Jump scares and gore are great, but there’s a lot more to horror than blood and guts. Under any veneer of squishy visual stuff there’s got to be a provocative concept, something that will continue to tweak our minds long after we leave the theater. It doesn’t take money to achieve that, just ideas and willpower – which Blumhouse Productions has in abundance.
Founded in 2000 by Jason Blum, Blumhouse Productions continuously makes waves with a surprisingly successful low-budget, wide release formula. While the company produces films that cross into many genres, it is widely known for a focus on horror. Big names on the producer’s roster include Paranormal Activity, Split, Get Out, and The Purge franchise. In all these movies Blumhouse has worked to reinvent and revitalize horror with its game-changing approach.
The Horror Of Society
In addition to exploring things supernatural and sinister, Blumhouse takes aim at the horrors of society. Deep dives into psychological suspense, such as Split and Get Out, certainly paid off. Blumhouse has found that social issues can be used as horror threats just as easily as can supernatural forces. Correlating those social themes into a horror-friendly story gives filmmakers a wide audience for ideas that might otherwise find more limited engagement.
For proof, look at The Purge, one of the outfit’s most popular franchises. Jason Blum recently spoke to Variety about how horror stories like The Purge open doors to larger topics.
“Horror does incredible things. It reaches an audience in which politics may not be front of mind and it makes politics front of mind. ‘The Purge’ reaches an audience that isn’t thinking of gun control every day and might start thinking of gun control.”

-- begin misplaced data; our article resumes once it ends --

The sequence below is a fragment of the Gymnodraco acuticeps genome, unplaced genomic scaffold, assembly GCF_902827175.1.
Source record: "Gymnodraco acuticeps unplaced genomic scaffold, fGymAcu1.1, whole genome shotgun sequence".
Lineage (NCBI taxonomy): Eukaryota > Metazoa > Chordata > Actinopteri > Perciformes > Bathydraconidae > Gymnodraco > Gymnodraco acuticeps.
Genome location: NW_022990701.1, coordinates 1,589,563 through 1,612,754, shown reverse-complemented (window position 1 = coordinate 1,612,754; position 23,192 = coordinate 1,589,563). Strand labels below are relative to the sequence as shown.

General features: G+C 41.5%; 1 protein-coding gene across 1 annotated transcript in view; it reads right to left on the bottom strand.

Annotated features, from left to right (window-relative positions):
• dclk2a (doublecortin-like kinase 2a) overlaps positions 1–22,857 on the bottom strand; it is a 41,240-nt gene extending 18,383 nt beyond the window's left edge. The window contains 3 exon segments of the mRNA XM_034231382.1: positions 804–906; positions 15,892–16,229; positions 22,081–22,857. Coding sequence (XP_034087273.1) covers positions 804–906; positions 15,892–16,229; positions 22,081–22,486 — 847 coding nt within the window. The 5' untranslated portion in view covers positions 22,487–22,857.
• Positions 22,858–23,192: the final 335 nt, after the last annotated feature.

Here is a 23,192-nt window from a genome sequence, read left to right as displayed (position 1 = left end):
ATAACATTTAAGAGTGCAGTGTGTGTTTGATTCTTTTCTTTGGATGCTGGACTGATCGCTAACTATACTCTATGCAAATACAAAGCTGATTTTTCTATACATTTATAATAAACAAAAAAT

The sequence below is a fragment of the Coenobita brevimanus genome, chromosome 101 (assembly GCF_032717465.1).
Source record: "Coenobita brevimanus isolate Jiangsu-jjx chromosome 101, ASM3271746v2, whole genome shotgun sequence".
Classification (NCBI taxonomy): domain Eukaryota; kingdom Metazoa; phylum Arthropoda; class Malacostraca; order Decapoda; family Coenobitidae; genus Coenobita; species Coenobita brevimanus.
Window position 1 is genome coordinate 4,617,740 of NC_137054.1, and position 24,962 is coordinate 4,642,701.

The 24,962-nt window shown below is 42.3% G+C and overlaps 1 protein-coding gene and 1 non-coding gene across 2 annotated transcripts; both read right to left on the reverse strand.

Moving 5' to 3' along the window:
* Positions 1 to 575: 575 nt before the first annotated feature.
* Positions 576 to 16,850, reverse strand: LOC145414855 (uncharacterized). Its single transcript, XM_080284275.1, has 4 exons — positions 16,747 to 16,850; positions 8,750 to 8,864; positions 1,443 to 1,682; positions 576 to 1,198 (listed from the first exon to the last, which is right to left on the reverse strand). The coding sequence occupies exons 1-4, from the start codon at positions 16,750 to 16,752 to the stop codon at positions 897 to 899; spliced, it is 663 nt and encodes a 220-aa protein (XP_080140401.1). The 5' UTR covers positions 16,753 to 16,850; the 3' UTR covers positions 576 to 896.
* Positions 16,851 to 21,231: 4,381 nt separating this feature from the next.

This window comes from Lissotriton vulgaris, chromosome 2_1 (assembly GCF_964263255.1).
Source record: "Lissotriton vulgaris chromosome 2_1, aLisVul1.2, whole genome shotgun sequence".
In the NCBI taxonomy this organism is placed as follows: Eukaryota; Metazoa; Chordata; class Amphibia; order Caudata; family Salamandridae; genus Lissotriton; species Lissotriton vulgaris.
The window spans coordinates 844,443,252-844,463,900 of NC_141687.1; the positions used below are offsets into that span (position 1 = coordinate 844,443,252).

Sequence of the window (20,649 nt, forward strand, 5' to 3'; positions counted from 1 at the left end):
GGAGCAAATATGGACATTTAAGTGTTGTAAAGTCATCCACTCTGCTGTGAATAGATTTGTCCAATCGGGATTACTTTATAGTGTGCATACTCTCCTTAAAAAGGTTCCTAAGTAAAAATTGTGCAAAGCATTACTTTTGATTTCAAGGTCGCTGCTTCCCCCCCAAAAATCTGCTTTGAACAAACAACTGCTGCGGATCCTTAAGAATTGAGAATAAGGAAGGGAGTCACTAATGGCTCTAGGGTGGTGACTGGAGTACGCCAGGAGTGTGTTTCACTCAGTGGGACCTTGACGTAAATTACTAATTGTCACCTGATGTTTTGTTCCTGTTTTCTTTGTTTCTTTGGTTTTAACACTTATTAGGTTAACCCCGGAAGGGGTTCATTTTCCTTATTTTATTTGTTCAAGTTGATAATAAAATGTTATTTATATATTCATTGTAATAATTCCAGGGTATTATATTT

The Purge has people thinking about far more than Blum alluded to. After its 2013 debut the series quickly grew to three films. All are set in a dystopian future version of America in which the government is controlled by a recently-formed party, the New Founding Fathers of America (NFAA). These near-totalitarian rulers attempt to reduce crime by instituting a 12-hour annual event, the infamous Purge night, during which all crime is legal.
In the first film, we experienced the horrifying Purge night from the point of view of a family taking shelter at home. Sequels The Purge: Anarchy and The Purge: Election Year offered a wider look at the annual Purge chaos as lived by a broad cross-section of society. Just dealing with being preyed upon for one night is bad enough; being stuck in a society that pits citizens against one another based on class and race is unfathomable. The mere proximity of the event seems to cause even the most sensible citizens to crave violence.
Experience The Purge‘s Origin
On July 4, Blumhouse expands the franchise with a prequel. In The First Purge, fans will see – spoiler – the first Purge, which plays out as a “social experiment” on Staten Island. The NFAA claims to have one goal with the experiment, but we in the audience, and people involved in the experiment, quickly realize there’s a lot more going on than a crime-reducing concept.
Y’Lan Noel stars as William, who, despite being a local drug lord, is against the law-free festivities. Lex Scott Davis plays an activist trying to save her brother (Jovian Wade) from falling into the world of crime. And Luna Lauren Velez, Melonie Diaz, Mo McRae, and Steve Harris all appear as well. Then there’s Marisa Tomei, playing Dr. May Updale, the psychologist who comes up with the idea that becomes the Purge.
The key difference in this prequel is the setting, which is right now. While we could look at the previous films through the lens of horror-tinged science fiction, The First Purge goes even deeper into the social angle, for a much more “real” approach. That might not have worked without Blumhouse laying the groundwork with the previous installments, and now the company’s concept can really tear our sense of well-being to pieces.
The First Purge hits theaters July 4, 2018.